Problem Language for Open (non-union) Shops in PLA

As typically drafted, open shop firms cannot comply with many terms of a project labor agreement (PLA), and therefore, many of them drop out of the bidding process. This limits the number of contractors bidding on a project, and decreases the value that could be achieved on publicly funded projects.

In a review of over 25 Connecticut PLAs, all of them proved to be problematic -- so much so that even contractors, who tend to embrace risk, are forced to forgo bidding on those projects.

To illustrate the exact issues with PLAs, we are referencing a 2010 PLA drafted by the Greater Hartford-New Britain Building and Construction Trades Council. It is a very typical PLA. Here are details of 13 of the most problematic sections for open shop companies.

Article 1, Section 1.3 requires all contractors to sign onto the Appendices and union Labor Rate Schedules. The language in the Schedules is problematic for open shop firms.

Section 2.1 this provision requires each employer to recognize the Union Council and its affiliated local unions as the exclusive bargaining representative. This basically unionizes the firm for the project.

Section 3.1 requires firms bidding on a project to have union association. It is unfair to require that all firms must to join the union in order to work on the project. This is the single biggest challenge for a non-union firm on a PLA.

Section 3.10 This Section mandates unions resolve human resource issues. Open shop firms would not need or want the unions resolving any of their HR issues.

Section 5.5 requires adherence to union work rules for the project. Open shop firms use more cross training in their work practices, this allows workers to learn a number of different trades and work to be completed more efficiently. Contractors in the open shop market establish their own work practices, standards, and rules within the guidelines of federal, state and local laws. This section would require all open shop firms to meet inefficient union work practices in order to work on the project.

Section 6.1 requires all new hires to come from union hiring halls. This limits all employees to unions and is an example of one of the larger challenges to the open shop and PLAs.

Sections within Article 7 cover work hours, and problematic requirements such as granting unions the authority to approve overtime for all workers on the job. This presents a challenge for a nonunion company, who would need union permission before their employees are allowed to work overtime.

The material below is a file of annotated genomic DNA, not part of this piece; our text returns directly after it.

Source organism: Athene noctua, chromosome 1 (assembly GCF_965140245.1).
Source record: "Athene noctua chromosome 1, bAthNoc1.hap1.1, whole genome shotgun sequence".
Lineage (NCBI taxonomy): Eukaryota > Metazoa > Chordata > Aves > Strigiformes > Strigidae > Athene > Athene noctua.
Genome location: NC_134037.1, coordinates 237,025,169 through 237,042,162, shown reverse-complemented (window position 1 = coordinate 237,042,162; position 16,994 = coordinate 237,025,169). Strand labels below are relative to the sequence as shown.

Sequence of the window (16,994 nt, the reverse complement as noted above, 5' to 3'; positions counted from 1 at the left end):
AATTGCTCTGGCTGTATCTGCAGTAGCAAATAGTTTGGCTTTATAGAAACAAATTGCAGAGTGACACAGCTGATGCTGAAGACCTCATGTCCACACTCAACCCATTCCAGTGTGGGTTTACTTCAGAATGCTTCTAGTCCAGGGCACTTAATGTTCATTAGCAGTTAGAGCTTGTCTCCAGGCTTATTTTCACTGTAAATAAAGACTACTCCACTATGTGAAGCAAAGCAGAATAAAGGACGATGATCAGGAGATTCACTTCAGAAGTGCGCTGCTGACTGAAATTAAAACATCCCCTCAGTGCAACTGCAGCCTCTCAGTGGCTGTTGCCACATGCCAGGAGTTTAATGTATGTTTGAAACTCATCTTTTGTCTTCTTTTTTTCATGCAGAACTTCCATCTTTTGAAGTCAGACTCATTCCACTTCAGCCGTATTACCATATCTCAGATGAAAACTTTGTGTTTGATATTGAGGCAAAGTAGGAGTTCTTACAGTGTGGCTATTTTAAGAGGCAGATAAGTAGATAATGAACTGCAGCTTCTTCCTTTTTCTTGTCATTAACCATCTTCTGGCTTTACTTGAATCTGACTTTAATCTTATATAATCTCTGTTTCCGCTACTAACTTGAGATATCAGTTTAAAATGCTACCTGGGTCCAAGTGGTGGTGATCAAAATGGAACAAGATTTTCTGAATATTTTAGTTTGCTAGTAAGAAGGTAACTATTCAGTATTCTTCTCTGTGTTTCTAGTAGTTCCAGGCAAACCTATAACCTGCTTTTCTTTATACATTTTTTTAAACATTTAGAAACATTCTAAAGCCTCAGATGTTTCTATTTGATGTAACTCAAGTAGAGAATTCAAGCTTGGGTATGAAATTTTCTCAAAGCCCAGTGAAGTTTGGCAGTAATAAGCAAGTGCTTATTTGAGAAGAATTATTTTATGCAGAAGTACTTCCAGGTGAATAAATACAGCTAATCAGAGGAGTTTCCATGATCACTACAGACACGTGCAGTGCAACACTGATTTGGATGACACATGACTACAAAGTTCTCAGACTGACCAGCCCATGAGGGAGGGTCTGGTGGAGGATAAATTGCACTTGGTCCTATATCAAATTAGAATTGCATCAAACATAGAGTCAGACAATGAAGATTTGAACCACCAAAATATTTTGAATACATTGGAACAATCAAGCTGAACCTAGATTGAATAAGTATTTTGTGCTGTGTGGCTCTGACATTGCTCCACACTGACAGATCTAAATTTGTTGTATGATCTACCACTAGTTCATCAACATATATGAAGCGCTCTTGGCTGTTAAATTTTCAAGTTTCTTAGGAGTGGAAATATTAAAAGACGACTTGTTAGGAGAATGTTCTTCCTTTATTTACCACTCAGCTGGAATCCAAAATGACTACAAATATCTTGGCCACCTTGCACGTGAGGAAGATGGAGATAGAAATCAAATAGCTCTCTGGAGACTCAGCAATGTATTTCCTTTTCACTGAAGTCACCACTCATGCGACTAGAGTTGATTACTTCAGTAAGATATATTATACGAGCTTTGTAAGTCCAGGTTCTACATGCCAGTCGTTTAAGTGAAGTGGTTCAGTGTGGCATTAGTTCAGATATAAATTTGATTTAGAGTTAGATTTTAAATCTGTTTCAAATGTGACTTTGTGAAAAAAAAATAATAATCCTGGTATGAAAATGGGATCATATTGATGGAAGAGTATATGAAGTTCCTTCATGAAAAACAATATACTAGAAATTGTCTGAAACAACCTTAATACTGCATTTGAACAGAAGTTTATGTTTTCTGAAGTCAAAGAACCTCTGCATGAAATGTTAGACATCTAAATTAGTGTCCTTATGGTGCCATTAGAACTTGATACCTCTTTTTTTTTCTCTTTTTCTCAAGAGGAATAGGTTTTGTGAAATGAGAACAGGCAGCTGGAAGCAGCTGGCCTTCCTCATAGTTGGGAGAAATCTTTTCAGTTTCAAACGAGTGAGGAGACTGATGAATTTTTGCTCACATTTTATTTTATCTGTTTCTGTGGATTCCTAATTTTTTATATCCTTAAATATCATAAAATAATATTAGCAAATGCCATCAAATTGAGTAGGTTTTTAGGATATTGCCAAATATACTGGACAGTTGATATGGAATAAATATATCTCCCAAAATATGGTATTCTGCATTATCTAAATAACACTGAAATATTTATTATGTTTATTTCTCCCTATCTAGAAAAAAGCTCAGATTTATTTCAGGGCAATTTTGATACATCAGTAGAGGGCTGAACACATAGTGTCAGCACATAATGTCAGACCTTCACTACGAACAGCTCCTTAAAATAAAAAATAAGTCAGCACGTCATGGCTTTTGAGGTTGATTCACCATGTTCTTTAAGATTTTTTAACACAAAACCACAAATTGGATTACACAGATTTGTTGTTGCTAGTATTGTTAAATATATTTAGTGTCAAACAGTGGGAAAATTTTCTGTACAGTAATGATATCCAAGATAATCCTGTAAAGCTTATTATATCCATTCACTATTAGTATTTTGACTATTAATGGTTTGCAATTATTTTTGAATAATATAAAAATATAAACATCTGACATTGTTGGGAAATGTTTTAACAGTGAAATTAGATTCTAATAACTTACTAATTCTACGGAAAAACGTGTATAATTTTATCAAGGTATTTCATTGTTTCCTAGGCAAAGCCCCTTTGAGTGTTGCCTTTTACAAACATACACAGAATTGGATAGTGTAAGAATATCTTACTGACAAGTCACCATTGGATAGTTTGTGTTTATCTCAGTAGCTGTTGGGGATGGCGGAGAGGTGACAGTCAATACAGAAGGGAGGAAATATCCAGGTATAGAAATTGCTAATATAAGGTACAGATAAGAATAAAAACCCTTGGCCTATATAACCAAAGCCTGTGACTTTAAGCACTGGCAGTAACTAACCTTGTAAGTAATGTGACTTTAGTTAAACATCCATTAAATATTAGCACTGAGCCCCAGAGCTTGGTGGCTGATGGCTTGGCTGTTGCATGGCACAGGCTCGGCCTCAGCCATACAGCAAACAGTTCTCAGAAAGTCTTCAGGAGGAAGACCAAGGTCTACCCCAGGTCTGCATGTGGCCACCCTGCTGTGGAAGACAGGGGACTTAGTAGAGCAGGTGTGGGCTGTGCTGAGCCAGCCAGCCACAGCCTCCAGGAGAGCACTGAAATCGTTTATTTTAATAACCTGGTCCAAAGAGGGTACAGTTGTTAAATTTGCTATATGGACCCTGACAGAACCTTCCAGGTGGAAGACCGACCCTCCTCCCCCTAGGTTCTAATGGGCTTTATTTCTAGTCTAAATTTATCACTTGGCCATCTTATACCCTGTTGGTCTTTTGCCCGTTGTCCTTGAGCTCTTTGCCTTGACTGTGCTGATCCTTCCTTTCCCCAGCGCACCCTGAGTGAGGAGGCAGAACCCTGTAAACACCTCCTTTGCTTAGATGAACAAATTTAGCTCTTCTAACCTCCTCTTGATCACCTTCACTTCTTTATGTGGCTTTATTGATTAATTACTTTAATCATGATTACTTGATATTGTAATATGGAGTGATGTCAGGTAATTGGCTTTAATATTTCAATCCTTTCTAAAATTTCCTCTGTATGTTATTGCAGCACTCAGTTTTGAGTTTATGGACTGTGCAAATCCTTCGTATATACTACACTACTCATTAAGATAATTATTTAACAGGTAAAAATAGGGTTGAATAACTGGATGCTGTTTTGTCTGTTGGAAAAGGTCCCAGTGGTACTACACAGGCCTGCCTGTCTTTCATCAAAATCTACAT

Section 10.3 of Article 9 This language is extremely problematic. It requires open shop firms to pay into union health and benefits funds from which their employees will never see benefits unless they become vested in the union plans. So, on top of paying the health insurance, 401K benefits and other employee benefits that they already provide to their employees, under this contract employers would also have to pay up to $26.85 per hour into the various union funds that nonunion workers have no hope of getting back as benefits.

Article 10 requires each trade to participate in an apprenticeship program. Many open shop firms use apprenticeship training, but others use craft specific training not covered by this contract language. Under the wording of this section, nonunion shops would not qualify to bid on PLA projects and this would prevent many qualified, competent firms from competing for the project.

Article 13 Section 14.1 of Article 13 This Section requires all employees on the job to be in good standing with the union. This, of course, is the heart of why the open shop firms can't bid PLAs. Their employees are not part of the union.

Article 14 This section dictates how to resolve union jurisdictional disputes regarding which union should perform certain tasks. Open shop firms don't encounter those issues. They use a team approach and cross train employees. This is a key difference between how open shop and union shop firms differ. This section would prevent open shop firms from working and bidding with their established structure and makes it very difficult to develop accurate labor estimates.

Article 15 allows union’s access to the project working during work hours, allows union working stewards and protects the stewards from layoffs.

Section 19.4 requires an employee to notify the union if a jobsite condition is unsafe instead of OSHA.